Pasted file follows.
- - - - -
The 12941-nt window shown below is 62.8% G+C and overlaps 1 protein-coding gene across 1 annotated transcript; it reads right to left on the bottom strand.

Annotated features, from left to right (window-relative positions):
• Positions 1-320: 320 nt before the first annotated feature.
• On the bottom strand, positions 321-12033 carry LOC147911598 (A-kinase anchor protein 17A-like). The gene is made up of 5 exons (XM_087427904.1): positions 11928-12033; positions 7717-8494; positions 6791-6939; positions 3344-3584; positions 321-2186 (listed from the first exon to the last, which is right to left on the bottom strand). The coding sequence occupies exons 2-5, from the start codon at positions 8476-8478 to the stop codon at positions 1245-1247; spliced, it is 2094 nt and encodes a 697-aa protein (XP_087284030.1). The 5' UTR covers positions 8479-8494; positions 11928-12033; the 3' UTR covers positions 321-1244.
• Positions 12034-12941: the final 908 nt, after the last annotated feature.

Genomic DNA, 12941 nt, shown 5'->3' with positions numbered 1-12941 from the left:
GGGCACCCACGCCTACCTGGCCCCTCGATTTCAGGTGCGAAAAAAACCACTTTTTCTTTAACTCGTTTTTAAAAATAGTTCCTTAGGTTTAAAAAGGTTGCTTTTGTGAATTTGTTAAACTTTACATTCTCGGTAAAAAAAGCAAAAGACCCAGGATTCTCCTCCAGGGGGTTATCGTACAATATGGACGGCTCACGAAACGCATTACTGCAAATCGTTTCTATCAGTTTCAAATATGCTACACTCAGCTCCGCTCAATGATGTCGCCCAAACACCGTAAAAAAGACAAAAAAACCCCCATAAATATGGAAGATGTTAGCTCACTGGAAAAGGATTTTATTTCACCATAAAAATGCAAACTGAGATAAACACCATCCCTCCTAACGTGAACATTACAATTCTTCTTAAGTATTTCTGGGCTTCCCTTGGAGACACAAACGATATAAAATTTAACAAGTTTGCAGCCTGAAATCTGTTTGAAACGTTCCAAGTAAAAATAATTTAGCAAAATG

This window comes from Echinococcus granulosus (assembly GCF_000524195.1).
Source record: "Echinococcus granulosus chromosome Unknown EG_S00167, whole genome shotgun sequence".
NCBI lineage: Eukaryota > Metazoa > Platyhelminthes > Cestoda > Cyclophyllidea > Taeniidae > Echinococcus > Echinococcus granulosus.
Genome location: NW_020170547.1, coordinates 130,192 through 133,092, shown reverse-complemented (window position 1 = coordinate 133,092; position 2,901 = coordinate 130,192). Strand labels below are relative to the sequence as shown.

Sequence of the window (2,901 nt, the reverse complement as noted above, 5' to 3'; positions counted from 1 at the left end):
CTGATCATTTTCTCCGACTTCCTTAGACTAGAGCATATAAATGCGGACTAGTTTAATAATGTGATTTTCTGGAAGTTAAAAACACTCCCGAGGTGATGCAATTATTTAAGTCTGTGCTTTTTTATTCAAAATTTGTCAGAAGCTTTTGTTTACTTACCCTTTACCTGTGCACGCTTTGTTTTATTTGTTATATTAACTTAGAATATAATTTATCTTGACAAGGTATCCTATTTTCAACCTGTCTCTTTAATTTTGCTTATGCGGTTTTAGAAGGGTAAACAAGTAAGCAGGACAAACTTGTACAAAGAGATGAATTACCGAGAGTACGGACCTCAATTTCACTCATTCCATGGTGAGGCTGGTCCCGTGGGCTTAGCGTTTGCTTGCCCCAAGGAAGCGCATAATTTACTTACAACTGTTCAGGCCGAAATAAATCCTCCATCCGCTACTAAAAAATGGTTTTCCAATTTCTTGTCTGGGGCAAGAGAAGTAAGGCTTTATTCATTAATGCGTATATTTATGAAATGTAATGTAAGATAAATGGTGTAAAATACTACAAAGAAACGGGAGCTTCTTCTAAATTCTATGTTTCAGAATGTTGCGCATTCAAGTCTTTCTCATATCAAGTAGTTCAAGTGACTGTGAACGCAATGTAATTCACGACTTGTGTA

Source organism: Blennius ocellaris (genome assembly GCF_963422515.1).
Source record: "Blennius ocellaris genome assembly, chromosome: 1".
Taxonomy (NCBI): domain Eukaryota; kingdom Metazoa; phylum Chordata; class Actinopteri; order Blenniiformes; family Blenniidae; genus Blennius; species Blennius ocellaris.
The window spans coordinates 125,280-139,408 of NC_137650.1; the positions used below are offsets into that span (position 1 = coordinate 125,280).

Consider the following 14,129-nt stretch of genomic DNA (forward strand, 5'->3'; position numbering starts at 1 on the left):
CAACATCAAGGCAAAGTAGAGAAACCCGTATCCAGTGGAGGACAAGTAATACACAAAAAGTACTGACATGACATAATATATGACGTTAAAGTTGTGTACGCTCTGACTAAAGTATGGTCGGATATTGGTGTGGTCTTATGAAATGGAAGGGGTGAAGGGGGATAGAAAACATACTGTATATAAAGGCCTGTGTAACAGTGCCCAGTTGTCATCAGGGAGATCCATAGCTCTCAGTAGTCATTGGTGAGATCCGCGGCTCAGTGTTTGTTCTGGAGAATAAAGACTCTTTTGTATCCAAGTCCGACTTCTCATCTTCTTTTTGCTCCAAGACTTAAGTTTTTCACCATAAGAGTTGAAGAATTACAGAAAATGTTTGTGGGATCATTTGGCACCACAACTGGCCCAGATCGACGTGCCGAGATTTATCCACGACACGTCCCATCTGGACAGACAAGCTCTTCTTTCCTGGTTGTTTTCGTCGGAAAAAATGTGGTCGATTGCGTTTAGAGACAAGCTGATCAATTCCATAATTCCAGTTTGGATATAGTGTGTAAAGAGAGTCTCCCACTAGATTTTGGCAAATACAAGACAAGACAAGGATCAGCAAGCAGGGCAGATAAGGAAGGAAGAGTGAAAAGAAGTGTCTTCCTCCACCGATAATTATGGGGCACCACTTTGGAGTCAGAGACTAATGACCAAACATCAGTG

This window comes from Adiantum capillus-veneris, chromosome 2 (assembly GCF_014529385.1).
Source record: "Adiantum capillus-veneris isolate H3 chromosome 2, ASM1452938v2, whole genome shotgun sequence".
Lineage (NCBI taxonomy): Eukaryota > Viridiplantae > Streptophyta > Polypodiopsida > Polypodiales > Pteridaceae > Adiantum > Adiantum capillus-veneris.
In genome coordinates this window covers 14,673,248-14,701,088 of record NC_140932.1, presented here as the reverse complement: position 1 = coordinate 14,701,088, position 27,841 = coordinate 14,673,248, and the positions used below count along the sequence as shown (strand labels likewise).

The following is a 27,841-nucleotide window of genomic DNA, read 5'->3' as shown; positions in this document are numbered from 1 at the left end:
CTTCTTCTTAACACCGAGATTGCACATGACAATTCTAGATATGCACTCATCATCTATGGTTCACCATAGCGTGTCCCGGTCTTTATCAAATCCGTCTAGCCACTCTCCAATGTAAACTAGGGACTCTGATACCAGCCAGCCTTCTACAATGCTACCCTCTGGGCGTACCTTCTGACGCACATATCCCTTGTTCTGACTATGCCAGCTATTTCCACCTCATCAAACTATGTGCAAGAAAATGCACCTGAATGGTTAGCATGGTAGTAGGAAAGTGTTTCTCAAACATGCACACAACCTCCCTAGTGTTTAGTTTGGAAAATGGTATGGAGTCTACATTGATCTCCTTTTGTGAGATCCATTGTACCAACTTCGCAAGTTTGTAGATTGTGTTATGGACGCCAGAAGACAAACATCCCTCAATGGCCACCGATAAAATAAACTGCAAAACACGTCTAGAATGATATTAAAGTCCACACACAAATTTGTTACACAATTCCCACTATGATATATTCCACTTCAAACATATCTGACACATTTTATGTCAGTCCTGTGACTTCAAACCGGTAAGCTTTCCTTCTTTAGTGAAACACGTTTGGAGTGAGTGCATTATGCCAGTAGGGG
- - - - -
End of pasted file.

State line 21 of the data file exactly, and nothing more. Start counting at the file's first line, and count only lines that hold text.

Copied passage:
Source record: "Adiantum capillus-veneris isolate H3 chromosome 2, ASM1452938v2, whole genome shotgun sequence".